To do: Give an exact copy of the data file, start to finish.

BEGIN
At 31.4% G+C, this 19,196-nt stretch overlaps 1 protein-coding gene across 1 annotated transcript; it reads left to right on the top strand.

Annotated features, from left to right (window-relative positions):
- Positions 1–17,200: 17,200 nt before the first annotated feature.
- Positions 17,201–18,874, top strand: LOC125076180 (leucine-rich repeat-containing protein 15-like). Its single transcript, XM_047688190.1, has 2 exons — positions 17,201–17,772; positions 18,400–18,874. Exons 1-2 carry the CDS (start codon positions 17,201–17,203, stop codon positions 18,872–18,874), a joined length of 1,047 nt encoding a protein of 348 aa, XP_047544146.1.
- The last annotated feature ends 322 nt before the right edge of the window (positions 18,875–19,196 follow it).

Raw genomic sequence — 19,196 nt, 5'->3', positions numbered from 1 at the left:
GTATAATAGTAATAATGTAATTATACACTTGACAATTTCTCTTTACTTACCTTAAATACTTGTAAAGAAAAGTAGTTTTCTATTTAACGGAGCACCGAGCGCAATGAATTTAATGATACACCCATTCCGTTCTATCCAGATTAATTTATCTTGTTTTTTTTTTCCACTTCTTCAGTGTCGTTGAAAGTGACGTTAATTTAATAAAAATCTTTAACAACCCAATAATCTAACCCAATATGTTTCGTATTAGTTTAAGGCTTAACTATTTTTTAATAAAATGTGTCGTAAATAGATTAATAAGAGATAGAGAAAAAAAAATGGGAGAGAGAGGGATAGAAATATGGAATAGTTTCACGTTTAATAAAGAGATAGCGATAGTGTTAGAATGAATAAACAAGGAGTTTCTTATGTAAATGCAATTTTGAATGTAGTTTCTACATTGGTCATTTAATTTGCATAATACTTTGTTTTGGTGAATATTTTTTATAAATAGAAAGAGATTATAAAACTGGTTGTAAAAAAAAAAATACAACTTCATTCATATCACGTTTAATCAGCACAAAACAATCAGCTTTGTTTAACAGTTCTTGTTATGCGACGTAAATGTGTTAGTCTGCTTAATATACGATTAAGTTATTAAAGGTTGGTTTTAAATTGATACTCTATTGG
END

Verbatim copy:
At 31.4% G+C, this 19,196-nt stretch overlaps 1 protein-coding gene across 1 annotated transcript; it reads left to right on the top strand.

Annotated features, from left to right (window-relative positions):
- Positions 1–17,200: 17,200 nt before the first annotated feature.
- Positions 17,201–18,874, top strand: LOC125076180 (leucine-rich repeat-containing protein 15-like). Its single transcript, XM_047688190.1, has 2 exons — positions 17,201–17,772; positions 18,400–18,874. Exons 1-2 carry the CDS (start codon positions 17,201–17,203, stop codon positions 18,872–18,874), a joined length of 1,047 nt encoding a protein of 348 aa, XP_047544146.1.
- The last annotated feature ends 322 nt before the right edge of the window (positions 18,875–19,196 follow it).

Raw genomic sequence — 19,196 nt, 5'->3', positions numbered from 1 at the left:
GTATAATAGTAATAATGTAATTATACACTTGACAATTTCTCTTTACTTACCTTAAATACTTGTAAAGAAAAGTAGTTTTCTATTTAACGGAGCACCGAGCGCAATGAATTTAATGATACACCCATTCCGTTCTATCCAGATTAATTTATCTTGTTTTTTTTTTCCACTTCTTCAGTGTCGTTGAAAGTGACGTTAATTTAATAAAAATCTTTAACAACCCAATAATCTAACCCAATATGTTTCGTATTAGTTTAAGGCTTAACTATTTTTTAATAAAATGTGTCGTAAATAGATTAATAAGAGATAGAGAAAAAAAAATGGGAGAGAGAGGGATAGAAATATGGAATAGTTTCACGTTTAATAAAGAGATAGCGATAGTGTTAGAATGAATAAACAAGGAGTTTCTTATGTAAATGCAATTTTGAATGTAGTTTCTACATTGGTCATTTAATTTGCATAATACTTTGTTTTGGTGAATATTTTTTATAAATAGAAAGAGATTATAAAACTGGTTGTAAAAAAAAAAATACAACTTCATTCATATCACGTTTAATCAGCACAAAACAATCAGCTTTGTTTAACAGTTCTTGTTATGCGACGTAAATGTGTTAGTCTGCTTAATATACGATTAAGTTATTAAAGGTTGGTTTTAAATTGATACTCTATTGG